By Bob Socci, 98.5 The Sports Hub

BOCA RATON, Fla. (CBS) — One is widely referred to as football’s greatest quarterback.  The other has been called the game’s ultimate quarterback whisperer.

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And when publicly opining on the position, each is often seen and heard dressing up his remarks with personalized headwear.  Tom Brady’s is a “TB 12” ball cap.  Bruce Arians goes with a “BA” Gatsby hat.

At the same time Brady and Arians deliver their fashion statements in monogrammed lids, their thinking caps on quarterbacking appear very much alike.  Both link the mechanics of throwing a football to those involved with hitting a golf ball.

Brady did so last November, while comparing his short game as a passer to the throws he tries to drive downfield.

“As far as the mechanics, I’ve really tried to work on those,” he said.  “A lot of them are probably pretty much the same whether it’s a five-yard pass or it’s a 50-yard pass.  The mechanics of the throw are very similar.  It would be like hitting a wedge or a driver.  It’s the same swing.  One is just, you know, there’s just a little nuance to it that may be a little different.  So I haven’t hit the driver as well as I probably hit the wedges, but if I can hit the driver a little better, it would make things a little bit easier on our team.”

Wednesday it was Arians, as head coach of Arizona, who pulled a golf analogy out of his bag, noting that Brady’s counterpart Carson Palmer and his fellow Cardinals quarterbacks tee it up daily on the practice-field “driving range.”

“Carson probably has improved his footwork 100 times over since we first got him,” Arians said at the NFC coaches breakfast on the final morning of the 2016 NFL owners meetings.  “He’s shortened his feet in the pocket and we do drill after drill, every day.

“I consider our quarterbacks going to the driving range every day and working on their fundamentals for 30 minutes.”

Arians also acknowledges what Brady advocates in word and deed by adhering to a strict diet and training regimen.  Clean living, says the Cardinals coach, is increasing the football lifetimes of today’s players.

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“Sports science today is so different than 10 years ago with the nutrition and all the training,” said Arians, pairing a red windowpane sport coat topped off with a white newsboy cap. “These guys can play late in their 30s like they used to when they were 25 or 28.  You saw it with Peyton (Manning), you see it with Tom, you see it with Drew (Brees).

“We have a cafeteria (where) they only serve organic food.  Everything’s organic in our building… Everything’s changed in that regard.”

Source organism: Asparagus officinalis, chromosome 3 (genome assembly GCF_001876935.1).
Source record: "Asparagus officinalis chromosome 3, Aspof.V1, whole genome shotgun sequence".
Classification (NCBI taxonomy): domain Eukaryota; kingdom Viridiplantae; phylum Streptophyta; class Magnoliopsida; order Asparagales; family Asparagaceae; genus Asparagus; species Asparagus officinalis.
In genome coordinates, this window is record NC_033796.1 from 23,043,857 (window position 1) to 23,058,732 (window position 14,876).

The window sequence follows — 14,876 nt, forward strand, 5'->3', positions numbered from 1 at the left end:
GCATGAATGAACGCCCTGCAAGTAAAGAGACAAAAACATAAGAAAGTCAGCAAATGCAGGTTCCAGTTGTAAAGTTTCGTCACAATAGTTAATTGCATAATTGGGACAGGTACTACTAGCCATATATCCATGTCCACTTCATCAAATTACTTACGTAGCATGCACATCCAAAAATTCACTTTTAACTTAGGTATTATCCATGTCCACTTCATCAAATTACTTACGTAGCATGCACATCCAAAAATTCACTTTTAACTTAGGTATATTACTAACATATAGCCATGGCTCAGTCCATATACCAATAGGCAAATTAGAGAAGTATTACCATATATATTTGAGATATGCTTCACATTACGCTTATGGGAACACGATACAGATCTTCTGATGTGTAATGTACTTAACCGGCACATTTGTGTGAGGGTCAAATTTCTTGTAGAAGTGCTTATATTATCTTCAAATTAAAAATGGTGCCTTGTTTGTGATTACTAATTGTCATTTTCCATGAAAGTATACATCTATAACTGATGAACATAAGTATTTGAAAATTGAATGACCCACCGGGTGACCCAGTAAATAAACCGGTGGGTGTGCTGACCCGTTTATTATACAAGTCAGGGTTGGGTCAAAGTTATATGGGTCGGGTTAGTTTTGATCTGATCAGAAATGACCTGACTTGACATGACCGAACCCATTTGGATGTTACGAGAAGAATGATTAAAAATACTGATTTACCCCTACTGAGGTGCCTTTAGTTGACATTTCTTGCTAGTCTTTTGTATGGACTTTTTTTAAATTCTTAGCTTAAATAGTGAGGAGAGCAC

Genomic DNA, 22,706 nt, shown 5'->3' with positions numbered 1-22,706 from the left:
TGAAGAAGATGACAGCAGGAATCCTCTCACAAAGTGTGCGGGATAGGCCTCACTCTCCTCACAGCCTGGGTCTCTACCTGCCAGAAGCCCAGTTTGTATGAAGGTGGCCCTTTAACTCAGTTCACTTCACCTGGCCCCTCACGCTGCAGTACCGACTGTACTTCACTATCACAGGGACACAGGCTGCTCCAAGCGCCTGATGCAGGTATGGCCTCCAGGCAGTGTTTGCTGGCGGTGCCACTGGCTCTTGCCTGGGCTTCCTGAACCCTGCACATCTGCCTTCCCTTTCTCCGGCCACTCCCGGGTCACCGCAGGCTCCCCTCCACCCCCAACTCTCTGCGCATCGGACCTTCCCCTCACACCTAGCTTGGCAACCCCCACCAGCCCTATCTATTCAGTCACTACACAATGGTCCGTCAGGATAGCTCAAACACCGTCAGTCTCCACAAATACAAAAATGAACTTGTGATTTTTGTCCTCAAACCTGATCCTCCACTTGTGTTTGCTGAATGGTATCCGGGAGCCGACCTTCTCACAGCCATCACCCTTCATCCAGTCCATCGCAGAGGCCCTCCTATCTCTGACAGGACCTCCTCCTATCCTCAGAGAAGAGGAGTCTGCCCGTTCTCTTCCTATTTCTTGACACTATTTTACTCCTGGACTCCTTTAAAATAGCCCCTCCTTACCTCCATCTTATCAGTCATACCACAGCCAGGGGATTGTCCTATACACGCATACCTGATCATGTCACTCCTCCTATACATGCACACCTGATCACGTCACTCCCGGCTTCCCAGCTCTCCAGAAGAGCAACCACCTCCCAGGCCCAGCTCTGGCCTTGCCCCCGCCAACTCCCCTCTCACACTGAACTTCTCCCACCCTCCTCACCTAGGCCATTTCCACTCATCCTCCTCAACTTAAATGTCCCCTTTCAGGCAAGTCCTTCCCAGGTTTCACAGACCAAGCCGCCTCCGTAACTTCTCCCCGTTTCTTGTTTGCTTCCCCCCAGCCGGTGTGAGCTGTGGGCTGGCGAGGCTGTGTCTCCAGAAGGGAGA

He likes it that way, because Arians prefers players who are relatively lean, extremely lithe and possess a natural quality — pure speed.

“I don’t think you can have enough of it at any position,” he said. “I’m always intrigued with offensive linemen at 310 pounds that run five flat (in the 40-yard dash).  That was unheard of before, and to see them — just watch them run — they’re athletes.  They used to be lumbering guys.  Now they’re athletes.

“You want athletes on the field, mainly because they usually don’t get injured as much as a bigger, stiffer guy.  At every position — secondary, linebacker, obviously anybody at receiver, but even our offensive linemen — we want speed and athleticism.”

Finding exceptionally fast receivers is especially important to the offense Arians oversees, stretching the field more vertically than most.  In it, Palmer often looks to burn defenses with long balls to the likes of J.J. Nelson (nicknamed “Fire”) and John Brown (aka “Smoke”).

As a student of all offenses — “this time of year especially,” he says — Arians’ style in Arizona differs from that of Brady and the Patriots, who surely appreciate speed but place a premium on quickness.

“When they had Randy they had speed.  They’ve had speed,” Arians said.  “They’ve always had quickness, going back to Troy Brown in that slot.  Welker.  Edelman.  That’s what they do.  I like guys in the slot that are quick, but really fast.  So it’s just different styles of offense.  They get (the ball) out of their hand real fast, we throw it up the field a little bit more.”

And as evidenced by their recent success, both look good doing it their way.

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Bob Socci is the radio play-by-play voice of the New England Patriots. You can follow him on Twitter @BobSocci.